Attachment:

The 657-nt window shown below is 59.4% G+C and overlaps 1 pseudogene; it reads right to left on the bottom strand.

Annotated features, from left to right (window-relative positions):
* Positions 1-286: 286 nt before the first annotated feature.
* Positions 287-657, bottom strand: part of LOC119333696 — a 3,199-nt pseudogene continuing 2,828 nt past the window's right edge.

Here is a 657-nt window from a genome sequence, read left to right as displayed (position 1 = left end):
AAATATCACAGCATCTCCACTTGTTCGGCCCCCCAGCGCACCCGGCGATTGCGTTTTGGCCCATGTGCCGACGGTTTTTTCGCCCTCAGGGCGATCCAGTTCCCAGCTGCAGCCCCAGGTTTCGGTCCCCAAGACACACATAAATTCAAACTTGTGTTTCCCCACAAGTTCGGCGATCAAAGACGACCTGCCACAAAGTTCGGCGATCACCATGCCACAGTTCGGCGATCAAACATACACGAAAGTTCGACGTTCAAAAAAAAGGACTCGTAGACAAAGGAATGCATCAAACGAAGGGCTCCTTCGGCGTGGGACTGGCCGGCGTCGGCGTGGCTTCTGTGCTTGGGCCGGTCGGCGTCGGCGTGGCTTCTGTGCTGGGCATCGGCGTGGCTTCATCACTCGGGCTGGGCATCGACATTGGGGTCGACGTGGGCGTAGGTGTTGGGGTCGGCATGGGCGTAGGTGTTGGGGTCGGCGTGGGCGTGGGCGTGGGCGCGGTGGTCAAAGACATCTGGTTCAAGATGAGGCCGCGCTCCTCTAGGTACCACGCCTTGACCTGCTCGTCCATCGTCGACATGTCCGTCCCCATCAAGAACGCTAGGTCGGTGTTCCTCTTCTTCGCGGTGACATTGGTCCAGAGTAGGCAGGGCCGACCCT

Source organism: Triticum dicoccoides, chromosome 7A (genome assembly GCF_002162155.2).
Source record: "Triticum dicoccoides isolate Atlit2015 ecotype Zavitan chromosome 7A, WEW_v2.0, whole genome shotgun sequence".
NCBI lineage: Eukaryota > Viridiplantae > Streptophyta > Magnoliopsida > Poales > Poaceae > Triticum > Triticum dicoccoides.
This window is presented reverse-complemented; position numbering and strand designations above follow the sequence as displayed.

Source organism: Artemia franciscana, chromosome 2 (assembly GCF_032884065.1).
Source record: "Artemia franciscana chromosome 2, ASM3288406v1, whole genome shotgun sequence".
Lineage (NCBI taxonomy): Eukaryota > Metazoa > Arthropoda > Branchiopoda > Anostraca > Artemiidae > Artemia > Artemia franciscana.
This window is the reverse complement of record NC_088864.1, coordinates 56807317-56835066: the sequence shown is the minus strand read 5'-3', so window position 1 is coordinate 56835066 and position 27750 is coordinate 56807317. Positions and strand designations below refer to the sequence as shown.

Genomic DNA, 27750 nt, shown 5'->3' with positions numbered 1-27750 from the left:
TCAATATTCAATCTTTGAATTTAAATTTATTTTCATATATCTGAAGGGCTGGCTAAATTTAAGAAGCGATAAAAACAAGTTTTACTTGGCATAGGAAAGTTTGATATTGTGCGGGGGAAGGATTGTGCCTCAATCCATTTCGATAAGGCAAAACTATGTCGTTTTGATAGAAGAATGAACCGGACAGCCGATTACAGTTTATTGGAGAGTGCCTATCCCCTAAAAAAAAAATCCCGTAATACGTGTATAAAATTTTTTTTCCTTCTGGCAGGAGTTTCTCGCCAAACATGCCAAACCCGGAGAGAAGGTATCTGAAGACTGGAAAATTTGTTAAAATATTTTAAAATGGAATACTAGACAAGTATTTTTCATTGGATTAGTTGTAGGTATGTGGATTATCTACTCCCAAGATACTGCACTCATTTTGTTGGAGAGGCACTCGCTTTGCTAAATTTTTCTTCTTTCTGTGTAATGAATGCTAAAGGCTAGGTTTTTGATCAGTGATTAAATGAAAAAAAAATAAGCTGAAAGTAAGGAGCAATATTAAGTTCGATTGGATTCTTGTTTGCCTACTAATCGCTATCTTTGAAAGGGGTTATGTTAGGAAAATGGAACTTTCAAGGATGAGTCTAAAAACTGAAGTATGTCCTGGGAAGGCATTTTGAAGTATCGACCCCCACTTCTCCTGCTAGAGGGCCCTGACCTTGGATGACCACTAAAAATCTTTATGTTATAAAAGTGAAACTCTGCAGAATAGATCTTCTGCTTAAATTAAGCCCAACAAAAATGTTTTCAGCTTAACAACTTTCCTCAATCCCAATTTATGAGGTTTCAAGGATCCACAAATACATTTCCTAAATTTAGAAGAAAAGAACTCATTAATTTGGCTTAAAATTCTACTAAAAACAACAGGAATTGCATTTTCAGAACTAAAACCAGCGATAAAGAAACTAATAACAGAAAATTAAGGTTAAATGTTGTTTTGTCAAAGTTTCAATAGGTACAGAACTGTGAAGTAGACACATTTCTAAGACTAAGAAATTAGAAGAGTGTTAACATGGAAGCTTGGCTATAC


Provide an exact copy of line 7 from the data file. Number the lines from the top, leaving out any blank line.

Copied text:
Source organism: Triticum dicoccoides, chromosome 7A (genome assembly GCF_002162155.2).